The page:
Reggae without dreadlocks? South Pacific flair from Cologne? The German musician and singer Gentleman has the music of the Caribbean in his blood. He's giving a hometown concert at c/o pop this week in Cologne.
It was at 18 that Tilmann Otto discovered his passion for reggae music while visiting Jamaica. Specifically, he developed a love for roots reggae - the style of music Bob Marley performed in the 1970s. Now, at the age of 39, Tilmann Otto, alias Gentleman, can look back on a successful career that got its start on the beaches of Jamaica.
Being a German reggae musician certainly puts him in a niche market, but he points out he's no longer the only one. "There are now a couple of musicians who play reggae and aren't from Jamaica, but people still listen to their music and accept them as musicians in Jamaica," Gentleman said. "There are even musicians here in Germany who make good reggae music and haven't even been to Jamaica."
Gentleman's modesty fits well with the performer's stage name. Still, he's a lot more successful than other musicians working in the genre. Two of his albums have hit number one on the German charts, and he has received numerous awards. "New Day Dawn," his sixth album released this spring, shows yet another advance in his music.
"I did a lot more on my own, and I knew from the start which direction it should take," he said of the album. "That wasn't always the case with other projects."
'Just for me'
Gentleman also tapped into new resources for his latest album - such as using the grand piano in his Cologne living room that was originally intended for his studio musicians. Nearly all of his 16 songs originated on the instrument, mainly from just playing around and improvising. Had he not used the instrument for something, he quips, it would have just been standing in the way.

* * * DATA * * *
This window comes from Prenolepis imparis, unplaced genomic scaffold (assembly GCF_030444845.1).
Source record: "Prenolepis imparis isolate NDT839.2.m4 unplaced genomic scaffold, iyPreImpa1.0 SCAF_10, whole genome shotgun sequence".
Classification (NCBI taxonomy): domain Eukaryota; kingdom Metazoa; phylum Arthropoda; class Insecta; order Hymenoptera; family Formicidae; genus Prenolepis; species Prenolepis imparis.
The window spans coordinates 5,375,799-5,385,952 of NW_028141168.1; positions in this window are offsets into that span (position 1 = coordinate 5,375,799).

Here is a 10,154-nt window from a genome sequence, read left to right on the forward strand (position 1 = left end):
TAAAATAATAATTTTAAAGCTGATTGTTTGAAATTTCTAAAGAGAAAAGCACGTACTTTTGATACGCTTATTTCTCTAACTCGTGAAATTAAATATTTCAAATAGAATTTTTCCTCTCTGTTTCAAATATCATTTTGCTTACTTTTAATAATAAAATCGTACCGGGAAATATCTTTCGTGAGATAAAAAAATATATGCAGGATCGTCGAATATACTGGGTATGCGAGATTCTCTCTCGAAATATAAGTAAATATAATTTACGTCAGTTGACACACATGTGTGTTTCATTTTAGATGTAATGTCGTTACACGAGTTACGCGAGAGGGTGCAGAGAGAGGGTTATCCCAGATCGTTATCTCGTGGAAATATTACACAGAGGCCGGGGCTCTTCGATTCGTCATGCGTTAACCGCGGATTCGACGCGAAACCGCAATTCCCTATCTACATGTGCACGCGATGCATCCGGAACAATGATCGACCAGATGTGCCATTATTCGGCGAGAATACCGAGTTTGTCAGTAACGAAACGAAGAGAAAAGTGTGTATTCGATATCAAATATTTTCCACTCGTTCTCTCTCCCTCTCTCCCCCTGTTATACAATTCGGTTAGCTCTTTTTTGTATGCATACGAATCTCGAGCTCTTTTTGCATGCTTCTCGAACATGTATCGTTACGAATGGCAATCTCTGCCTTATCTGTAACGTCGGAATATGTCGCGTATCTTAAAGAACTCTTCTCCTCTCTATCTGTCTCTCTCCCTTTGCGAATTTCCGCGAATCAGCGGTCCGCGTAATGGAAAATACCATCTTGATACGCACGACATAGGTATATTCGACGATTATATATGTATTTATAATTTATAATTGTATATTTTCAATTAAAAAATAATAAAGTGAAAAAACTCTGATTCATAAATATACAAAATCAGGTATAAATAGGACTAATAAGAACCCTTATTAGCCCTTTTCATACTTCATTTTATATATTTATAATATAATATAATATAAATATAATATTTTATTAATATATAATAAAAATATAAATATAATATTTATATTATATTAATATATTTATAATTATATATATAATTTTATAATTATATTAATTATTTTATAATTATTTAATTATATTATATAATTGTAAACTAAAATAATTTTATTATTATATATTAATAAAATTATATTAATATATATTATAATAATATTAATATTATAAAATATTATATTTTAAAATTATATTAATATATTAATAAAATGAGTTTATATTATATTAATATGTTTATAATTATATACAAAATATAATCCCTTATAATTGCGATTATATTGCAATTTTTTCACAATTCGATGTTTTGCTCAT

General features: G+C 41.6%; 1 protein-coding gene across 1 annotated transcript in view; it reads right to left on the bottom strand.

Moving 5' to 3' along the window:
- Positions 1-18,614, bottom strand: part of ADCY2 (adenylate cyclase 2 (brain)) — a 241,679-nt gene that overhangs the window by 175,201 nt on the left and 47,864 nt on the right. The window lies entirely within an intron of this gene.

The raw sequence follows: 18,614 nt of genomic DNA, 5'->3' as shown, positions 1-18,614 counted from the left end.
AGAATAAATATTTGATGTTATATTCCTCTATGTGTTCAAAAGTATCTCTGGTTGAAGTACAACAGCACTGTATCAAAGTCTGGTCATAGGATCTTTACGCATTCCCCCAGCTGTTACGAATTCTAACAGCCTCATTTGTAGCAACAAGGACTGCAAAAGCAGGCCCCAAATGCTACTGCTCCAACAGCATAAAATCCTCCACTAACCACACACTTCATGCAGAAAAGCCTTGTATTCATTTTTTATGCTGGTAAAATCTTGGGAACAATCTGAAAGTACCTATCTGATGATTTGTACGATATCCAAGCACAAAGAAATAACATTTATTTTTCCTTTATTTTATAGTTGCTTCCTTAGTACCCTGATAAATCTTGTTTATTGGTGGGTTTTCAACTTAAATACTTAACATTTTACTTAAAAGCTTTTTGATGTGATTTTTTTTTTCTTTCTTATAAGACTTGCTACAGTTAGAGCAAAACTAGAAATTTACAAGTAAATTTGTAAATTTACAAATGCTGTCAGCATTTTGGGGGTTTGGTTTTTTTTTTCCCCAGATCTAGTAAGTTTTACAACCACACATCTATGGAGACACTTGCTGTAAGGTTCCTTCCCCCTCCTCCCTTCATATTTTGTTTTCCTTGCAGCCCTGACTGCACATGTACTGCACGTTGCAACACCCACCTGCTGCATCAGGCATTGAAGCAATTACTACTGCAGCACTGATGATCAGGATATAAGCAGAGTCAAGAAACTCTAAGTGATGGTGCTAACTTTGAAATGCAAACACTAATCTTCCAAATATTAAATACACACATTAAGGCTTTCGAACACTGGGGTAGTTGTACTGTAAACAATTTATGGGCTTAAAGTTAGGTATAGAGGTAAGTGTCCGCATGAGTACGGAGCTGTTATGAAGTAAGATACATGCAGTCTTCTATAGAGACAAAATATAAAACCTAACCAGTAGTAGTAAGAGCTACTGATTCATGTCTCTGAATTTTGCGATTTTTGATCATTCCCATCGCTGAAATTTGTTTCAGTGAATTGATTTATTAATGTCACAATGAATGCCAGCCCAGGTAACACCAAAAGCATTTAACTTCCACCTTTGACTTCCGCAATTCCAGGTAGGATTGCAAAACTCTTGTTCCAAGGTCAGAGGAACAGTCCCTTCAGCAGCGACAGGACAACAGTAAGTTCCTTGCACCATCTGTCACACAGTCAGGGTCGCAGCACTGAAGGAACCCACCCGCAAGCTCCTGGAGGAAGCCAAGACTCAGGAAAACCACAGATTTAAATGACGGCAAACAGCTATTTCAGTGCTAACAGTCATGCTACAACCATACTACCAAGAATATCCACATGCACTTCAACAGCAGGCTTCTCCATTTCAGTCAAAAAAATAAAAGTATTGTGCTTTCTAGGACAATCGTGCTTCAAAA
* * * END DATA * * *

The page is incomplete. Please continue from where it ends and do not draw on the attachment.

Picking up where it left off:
"That means that every single song was developed just for me - the pitch, the tempo, everything," he said.
That focus on his own style meant not working with other popular singers much this time around, making "New Day Dawn" a pared-down album compared to his other discs that absorbed trends from other realms of the music world.
Roots reggae à la Gentleman has also now found success internationally - not just in the German-speaking neighbors of Austria and Switzerland, but also in Scandinavia, Poland, Southern Europe, various African countries and even the United States.
Gentleman sings in English, and has never looked back - even though he comes from a generation of musicians who made a point of singing in German. Renowned artists such as Smudo, a rapper from Germany's popular Fantastische 4 rap group, advised him to do the same at the beginning of his career. But Otto stuck to his guns: "I still try to sing in English as much as possible and am quite happy about that," he said. "I just have to do what I'm really into at the time!"
His new album suggests he's into trying new things at the moment. He departs from the strictly roots genre and, at times, his sound is almost like straight-up pop. Of course, that poses risks: after all, what is new to him may not be new to others, and some listeners may accuse him of merely retreading well-known territory.
So far that criticism seems to have mattered little. Gentleman has his reputation to bank on, and audiences love him when he gives concerts on his extensive tours. He gets a kick out of his relative anonymity in the birthplace of reggae, saying, "People sometimes say to me: 'You're the one who sings that song that was always playing on the radio in Jamaica? I can't believe it!'"
There's an unmistakable twinkle of pride in his eye when he reflects on his success there.